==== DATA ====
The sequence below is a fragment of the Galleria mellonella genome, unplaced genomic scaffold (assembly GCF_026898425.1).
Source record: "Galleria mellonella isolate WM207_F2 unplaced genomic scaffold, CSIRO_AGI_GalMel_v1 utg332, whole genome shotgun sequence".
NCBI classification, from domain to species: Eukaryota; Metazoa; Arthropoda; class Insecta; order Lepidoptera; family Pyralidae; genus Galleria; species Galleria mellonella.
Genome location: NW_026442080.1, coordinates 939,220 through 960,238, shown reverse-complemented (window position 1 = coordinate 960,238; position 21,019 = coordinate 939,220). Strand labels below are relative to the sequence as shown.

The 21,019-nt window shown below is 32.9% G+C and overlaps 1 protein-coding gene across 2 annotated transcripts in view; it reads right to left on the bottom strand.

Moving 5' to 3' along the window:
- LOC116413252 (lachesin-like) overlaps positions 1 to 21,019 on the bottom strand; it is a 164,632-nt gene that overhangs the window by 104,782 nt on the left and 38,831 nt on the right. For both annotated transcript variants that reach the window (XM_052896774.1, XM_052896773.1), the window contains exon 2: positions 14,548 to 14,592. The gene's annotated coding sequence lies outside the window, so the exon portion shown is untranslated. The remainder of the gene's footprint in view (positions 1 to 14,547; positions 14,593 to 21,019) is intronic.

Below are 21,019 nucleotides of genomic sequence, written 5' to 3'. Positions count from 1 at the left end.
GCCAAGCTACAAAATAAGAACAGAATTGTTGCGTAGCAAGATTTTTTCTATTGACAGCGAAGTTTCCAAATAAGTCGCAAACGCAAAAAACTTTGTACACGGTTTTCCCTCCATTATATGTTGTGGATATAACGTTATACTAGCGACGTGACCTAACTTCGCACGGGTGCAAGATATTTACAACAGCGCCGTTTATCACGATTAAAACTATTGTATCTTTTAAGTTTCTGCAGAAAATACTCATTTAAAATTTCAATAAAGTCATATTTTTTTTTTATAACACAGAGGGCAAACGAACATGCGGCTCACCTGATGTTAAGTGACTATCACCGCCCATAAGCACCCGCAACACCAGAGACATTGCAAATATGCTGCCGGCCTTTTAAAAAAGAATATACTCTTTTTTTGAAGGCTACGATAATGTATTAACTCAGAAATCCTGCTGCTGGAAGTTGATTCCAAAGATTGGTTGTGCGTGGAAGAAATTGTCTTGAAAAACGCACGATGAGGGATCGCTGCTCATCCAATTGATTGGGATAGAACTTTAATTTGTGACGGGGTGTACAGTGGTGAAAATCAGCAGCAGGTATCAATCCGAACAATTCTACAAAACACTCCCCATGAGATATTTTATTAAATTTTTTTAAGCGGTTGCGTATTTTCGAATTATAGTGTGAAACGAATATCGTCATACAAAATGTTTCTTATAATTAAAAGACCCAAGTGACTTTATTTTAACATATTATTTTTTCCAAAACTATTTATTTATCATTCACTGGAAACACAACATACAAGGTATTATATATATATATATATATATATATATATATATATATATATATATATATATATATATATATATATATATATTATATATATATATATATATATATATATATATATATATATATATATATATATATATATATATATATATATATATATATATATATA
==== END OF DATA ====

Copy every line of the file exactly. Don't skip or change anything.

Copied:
The sequence below is a fragment of the Galleria mellonella genome, unplaced genomic scaffold (assembly GCF_026898425.1).
Source record: "Galleria mellonella isolate WM207_F2 unplaced genomic scaffold, CSIRO_AGI_GalMel_v1 utg332, whole genome shotgun sequence".
NCBI classification, from domain to species: Eukaryota; Metazoa; Arthropoda; class Insecta; order Lepidoptera; family Pyralidae; genus Galleria; species Galleria mellonella.
Genome location: NW_026442080.1, coordinates 939,220 through 960,238, shown reverse-complemented (window position 1 = coordinate 960,238; position 21,019 = coordinate 939,220). Strand labels below are relative to the sequence as shown.

The 21,019-nt window shown below is 32.9% G+C and overlaps 1 protein-coding gene across 2 annotated transcripts in view; it reads right to left on the bottom strand.

Moving 5' to 3' along the window:
- LOC116413252 (lachesin-like) overlaps positions 1 to 21,019 on the bottom strand; it is a 164,632-nt gene that overhangs the window by 104,782 nt on the left and 38,831 nt on the right. For both annotated transcript variants that reach the window (XM_052896774.1, XM_052896773.1), the window contains exon 2: positions 14,548 to 14,592. The gene's annotated coding sequence lies outside the window, so the exon portion shown is untranslated. The remainder of the gene's footprint in view (positions 1 to 14,547; positions 14,593 to 21,019) is intronic.

Below are 21,019 nucleotides of genomic sequence, written 5' to 3'. Positions count from 1 at the left end.
GCCAAGCTACAAAATAAGAACAGAATTGTTGCGTAGCAAGATTTTTTCTATTGACAGCGAAGTTTCCAAATAAGTCGCAAACGCAAAAAACTTTGTACACGGTTTTCCCTCCATTATATGTTGTGGATATAACGTTATACTAGCGACGTGACCTAACTTCGCACGGGTGCAAGATATTTACAACAGCGCCGTTTATCACGATTAAAACTATTGTATCTTTTAAGTTTCTGCAGAAAATACTCATTTAAAATTTCAATAAAGTCATATTTTTTTTTTATAACACAGAGGGCAAACGAACATGCGGCTCACCTGATGTTAAGTGACTATCACCGCCCATAAGCACCCGCAACACCAGAGACATTGCAAATATGCTGCCGGCCTTTTAAAAAAGAATATACTCTTTTTTTGAAGGCTACGATAATGTATTAACTCAGAAATCCTGCTGCTGGAAGTTGATTCCAAAGATTGGTTGTGCGTGGAAGAAATTGTCTTGAAAAACGCACGATGAGGGATCGCTGCTCATCCAATTGATTGGGATAGAACTTTAATTTGTGACGGGGTGTACAGTGGTGAAAATCAGCAGCAGGTATCAATCCGAACAATTCTACAAAACACTCCCCATGAGATATTTTATTAAATTTTTTTAAGCGGTTGCGTATTTTCGAATTATAGTGTGAAACGAATATCGTCATACAAAATGTTTCTTATAATTAAAAGACCCAAGTGACTTTATTTTAACATATTATTTTTTCCAAAACTATTTATTTATCATTCACTGGAAACACAACATACAAGGTATTATATATATATATATATATATATATATATATATATATATATATATATATATATATATATATATATATATATTATATATATATATATATATATATATATATATATATATATATATATATATATATATATATATATATATATATATATATATATATA